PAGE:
Innovation for an ageing society

Rationale and objectives

The continuing increase in life expectancy represents a remarkable achievement of humankind, but it raises significant questions about how it will affect countries’ economies, and the viability of health and social security systems. Across OECD countries, population ageing is the result of declining fertility rates, reductions in child mortality rates and an increase in longevity, which altogether can lead to significant increases in the share of older people in the total population (see Chapter 1 on “Megatrends for STI”).

According to the most recent estimates, the share of individuals above 65 years globally will almost double by 2050, rising from 8.2% at present to 15.6% in 2050. OECD countries will experience less strong growth, as they start from a higher baseline. In 2050, people above 65 will constitute more than a quarter of the overall world population (25.3%), well above the current share of 16.4%. Similarly, the share of individuals above 80 years of age will more than double, both worldwide (from 2.0% to 4.8%) and in OECD countries (from 4.4% to 9.5%), while the share of people below 15 years old will experience a smaller decrease (from 26.0% to 21.3% worldwide, and from 18% to 15.8% in OECD countries). Overall, by 2025 there will be more people over 60 than below 14 (Paccagnella, 2016).

Governments in many countries are increasingly aware of the need to anticipate the challenges arising from an ageing population in a strategic manner, to ensure countries’ fiscal sustainability and a more efficient provision of health care services.

At the same time, a paradigm shift in framing the policy issues is needed. Although life-spans have significantly increased over the past century, ideas of what it means to age have not kept pace. A new outlook on ageing population as driver for innovation and economic growth must replace the image of older people as a burden for productivity and cause of public spending increases. Older people’s untapped potential must be leveraged to build a flourishing silver economy where innovative enterprises, new markets and services are created by and for older people.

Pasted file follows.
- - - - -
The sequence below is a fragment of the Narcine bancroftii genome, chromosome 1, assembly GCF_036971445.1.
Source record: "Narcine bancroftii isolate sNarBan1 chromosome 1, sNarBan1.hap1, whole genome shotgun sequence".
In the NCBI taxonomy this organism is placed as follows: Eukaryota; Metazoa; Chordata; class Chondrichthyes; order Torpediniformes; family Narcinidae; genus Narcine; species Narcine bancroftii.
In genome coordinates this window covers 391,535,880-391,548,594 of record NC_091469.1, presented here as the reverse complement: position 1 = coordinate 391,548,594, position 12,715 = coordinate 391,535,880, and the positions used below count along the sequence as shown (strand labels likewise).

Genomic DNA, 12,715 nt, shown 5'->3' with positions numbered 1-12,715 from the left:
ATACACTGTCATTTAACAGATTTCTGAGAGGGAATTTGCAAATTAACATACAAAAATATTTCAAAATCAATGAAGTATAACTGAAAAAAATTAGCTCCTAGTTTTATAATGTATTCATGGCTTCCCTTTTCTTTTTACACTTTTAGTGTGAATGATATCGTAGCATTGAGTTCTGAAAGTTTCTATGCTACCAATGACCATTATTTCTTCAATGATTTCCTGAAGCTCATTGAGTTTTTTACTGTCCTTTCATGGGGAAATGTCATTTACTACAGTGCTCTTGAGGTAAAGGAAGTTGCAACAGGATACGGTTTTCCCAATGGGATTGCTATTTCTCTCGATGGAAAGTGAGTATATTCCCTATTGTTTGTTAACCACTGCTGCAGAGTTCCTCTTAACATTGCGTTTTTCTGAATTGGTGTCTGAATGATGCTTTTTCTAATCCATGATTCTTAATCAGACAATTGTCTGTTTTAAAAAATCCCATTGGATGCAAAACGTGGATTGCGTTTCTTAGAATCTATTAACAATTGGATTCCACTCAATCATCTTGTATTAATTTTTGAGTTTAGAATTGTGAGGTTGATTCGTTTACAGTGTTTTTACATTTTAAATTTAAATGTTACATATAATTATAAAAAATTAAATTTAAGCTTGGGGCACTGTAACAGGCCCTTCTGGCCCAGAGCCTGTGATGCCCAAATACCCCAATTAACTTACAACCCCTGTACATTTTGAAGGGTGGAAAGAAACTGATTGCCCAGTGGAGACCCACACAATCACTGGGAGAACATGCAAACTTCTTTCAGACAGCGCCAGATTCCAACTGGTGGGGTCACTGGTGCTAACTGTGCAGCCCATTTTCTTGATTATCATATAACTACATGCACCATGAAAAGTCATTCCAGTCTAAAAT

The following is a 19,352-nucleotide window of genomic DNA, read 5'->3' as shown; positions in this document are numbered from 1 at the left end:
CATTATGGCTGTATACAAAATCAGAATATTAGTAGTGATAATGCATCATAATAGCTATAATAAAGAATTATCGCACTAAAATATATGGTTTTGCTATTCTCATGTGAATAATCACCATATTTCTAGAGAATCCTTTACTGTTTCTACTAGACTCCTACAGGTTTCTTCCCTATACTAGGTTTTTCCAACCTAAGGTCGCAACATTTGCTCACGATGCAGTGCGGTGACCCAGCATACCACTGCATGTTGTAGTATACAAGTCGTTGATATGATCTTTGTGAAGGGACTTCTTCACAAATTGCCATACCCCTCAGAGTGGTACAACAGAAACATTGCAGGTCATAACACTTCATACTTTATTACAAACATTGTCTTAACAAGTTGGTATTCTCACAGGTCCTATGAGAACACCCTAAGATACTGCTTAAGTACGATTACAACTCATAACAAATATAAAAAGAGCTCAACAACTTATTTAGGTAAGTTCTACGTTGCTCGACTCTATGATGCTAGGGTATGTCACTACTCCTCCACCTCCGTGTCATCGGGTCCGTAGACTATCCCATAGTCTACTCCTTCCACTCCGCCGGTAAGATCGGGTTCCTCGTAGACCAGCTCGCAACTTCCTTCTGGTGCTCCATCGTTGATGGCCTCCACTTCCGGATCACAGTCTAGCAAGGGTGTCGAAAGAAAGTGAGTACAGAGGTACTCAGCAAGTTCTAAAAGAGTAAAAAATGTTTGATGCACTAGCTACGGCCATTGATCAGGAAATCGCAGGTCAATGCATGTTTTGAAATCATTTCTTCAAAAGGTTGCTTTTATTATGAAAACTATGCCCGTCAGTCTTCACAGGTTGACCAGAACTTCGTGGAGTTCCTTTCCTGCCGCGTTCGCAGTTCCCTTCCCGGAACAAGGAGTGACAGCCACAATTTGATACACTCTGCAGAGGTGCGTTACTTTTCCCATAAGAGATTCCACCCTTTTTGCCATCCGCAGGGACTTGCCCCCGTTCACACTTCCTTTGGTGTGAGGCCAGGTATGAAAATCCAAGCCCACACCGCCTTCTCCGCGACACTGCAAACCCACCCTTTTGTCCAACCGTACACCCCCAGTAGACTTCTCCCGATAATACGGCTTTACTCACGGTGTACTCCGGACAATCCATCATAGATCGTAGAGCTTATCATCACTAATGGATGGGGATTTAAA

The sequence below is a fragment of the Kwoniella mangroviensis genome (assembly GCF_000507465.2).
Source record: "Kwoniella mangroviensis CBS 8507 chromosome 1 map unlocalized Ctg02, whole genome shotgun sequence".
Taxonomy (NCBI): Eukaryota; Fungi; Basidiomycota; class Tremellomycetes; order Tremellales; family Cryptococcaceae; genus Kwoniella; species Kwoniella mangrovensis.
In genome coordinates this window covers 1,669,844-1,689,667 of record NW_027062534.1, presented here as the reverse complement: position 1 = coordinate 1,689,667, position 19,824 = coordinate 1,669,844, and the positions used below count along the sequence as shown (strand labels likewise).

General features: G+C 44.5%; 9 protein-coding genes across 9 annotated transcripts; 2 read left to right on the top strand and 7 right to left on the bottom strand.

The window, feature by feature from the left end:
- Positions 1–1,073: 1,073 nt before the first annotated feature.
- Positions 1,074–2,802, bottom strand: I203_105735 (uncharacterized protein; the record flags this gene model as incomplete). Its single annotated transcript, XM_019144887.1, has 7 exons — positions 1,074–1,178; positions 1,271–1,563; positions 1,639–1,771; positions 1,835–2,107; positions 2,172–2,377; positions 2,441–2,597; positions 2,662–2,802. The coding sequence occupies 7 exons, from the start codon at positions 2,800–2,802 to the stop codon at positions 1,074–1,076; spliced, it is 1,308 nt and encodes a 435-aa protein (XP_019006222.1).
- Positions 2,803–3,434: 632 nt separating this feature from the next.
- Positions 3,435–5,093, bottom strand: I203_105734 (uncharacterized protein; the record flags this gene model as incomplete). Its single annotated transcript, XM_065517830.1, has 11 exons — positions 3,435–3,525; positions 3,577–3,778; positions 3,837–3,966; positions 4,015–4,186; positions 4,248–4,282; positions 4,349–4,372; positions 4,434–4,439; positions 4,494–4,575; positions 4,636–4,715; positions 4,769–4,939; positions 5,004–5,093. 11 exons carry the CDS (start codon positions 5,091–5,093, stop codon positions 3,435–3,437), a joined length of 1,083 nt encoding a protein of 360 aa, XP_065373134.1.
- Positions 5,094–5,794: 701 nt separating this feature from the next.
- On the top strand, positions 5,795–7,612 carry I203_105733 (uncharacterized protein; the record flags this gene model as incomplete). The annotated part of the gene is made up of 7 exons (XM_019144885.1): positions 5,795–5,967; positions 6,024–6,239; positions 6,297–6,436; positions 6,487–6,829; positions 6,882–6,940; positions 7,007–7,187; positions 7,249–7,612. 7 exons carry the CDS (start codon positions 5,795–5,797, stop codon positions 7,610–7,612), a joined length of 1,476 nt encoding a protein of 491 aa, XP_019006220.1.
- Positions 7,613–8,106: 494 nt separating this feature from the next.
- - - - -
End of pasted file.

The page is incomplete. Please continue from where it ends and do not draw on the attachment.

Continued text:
Major aspects and instruments

With demographic shift, the age structure and the size of the working population of countries will change radically in the coming decades. The issue of older people’s participation in the labour market has thus become a policy priority for most OECD countries as there is growing recognition that older workers are increasingly critical to the overall economy.

Most countries have already worked towards expanding older people’s working lives along two main lines through change in labour market institutions and through change in pension systems. More recently, countries have started to recognize the importance of social and technological innovation in anticipating the needs of their ageing societies.

In particular, where flexible work combines with technological innovation, as in the case of online platform markets, new technology-enabled forms of work may help older workers engage in economic activities in a new way, while specific programmes may encourage senior entrepreneurship. A number of social innovations across OECD countries are creating the conditions for an extended work life by helping older people apply their skills beyond retirement. As an illustration, the Happy Senior Project in South Korea and Encore Careers in the US both support the over 50s or early retirees to develop future roles in NGOs. In theUK, NEDexchange helps companies find non–executive directors from retired professionals. SCORE (Service Corps of Retired Executives) is an American mentoring programme that matches retired business professionals with young small business owners. Social entrepreneurship may also help older people remainactive. Senior Entrepreneurship Works, for example, helps the over 50 entrepreneurs find capital and for their business ventures.